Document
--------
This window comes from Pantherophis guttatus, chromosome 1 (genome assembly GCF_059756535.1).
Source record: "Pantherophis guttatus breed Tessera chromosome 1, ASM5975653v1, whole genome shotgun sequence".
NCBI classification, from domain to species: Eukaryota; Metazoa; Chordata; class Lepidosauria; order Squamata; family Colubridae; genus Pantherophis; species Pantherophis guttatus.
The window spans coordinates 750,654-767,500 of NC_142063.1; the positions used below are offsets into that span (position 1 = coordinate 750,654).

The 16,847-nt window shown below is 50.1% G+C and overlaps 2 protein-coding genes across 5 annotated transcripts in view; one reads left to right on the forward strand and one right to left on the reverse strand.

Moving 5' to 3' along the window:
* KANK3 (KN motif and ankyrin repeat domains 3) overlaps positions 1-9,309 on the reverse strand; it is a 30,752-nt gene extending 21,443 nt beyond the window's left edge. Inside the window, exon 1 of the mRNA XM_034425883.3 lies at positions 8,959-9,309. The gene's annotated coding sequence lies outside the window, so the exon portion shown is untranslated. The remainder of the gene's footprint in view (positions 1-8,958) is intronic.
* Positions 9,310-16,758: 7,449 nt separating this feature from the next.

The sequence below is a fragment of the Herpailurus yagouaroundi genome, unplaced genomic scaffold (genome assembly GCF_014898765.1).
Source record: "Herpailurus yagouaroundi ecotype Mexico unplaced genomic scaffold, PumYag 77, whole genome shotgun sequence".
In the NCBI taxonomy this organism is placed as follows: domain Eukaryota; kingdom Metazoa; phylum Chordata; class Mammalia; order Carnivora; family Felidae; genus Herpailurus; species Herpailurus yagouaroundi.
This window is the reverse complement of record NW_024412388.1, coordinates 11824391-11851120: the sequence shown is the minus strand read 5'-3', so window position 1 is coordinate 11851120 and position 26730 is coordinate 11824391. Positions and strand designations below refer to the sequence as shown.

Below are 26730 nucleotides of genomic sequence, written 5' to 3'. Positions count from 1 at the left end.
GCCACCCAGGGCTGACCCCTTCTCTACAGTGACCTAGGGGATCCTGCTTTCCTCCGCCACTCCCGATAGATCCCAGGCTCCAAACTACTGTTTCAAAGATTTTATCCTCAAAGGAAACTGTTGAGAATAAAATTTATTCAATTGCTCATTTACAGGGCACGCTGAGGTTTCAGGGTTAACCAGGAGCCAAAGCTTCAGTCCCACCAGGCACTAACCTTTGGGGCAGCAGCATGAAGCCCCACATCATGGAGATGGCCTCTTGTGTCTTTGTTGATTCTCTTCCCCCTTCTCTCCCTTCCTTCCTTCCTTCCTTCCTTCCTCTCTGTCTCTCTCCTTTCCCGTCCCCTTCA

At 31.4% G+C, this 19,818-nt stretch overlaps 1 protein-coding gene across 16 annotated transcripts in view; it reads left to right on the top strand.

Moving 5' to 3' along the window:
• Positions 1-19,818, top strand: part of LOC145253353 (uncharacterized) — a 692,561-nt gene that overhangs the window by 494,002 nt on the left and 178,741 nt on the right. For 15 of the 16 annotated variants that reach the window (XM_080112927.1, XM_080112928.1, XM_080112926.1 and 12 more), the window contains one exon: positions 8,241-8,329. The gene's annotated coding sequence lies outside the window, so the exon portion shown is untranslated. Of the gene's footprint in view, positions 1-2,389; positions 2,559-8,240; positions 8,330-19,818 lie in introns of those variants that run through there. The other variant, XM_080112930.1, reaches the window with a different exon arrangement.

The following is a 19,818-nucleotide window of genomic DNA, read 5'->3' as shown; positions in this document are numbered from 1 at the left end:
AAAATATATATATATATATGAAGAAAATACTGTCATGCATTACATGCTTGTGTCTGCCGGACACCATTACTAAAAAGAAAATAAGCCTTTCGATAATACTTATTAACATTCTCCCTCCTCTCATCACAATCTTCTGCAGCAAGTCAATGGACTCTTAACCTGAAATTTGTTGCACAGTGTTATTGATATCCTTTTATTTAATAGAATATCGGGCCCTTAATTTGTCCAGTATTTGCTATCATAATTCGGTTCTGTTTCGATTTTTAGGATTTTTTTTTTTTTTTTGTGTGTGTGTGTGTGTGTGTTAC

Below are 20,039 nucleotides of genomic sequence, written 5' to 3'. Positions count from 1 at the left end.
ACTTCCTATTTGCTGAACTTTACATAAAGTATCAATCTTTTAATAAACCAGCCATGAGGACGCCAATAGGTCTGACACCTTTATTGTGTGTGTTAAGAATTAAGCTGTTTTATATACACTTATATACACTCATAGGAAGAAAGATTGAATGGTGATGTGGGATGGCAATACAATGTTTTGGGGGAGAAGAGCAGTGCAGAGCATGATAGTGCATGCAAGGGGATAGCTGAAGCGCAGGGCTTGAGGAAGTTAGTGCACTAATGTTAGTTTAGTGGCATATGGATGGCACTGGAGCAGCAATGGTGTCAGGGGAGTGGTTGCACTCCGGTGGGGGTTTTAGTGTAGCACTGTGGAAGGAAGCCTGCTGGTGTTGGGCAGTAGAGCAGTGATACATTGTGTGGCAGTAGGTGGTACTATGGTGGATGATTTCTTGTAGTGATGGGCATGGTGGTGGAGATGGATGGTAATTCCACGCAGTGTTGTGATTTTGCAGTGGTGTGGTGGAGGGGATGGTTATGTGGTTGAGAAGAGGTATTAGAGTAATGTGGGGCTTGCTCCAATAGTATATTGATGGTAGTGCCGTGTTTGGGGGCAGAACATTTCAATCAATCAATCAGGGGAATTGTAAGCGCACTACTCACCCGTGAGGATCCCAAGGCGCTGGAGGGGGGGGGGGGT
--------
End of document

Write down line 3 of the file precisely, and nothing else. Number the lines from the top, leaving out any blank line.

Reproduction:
NCBI classification, from domain to species: Eukaryota; Metazoa; Chordata; class Lepidosauria; order Squamata; family Colubridae; genus Pantherophis; species Pantherophis guttatus.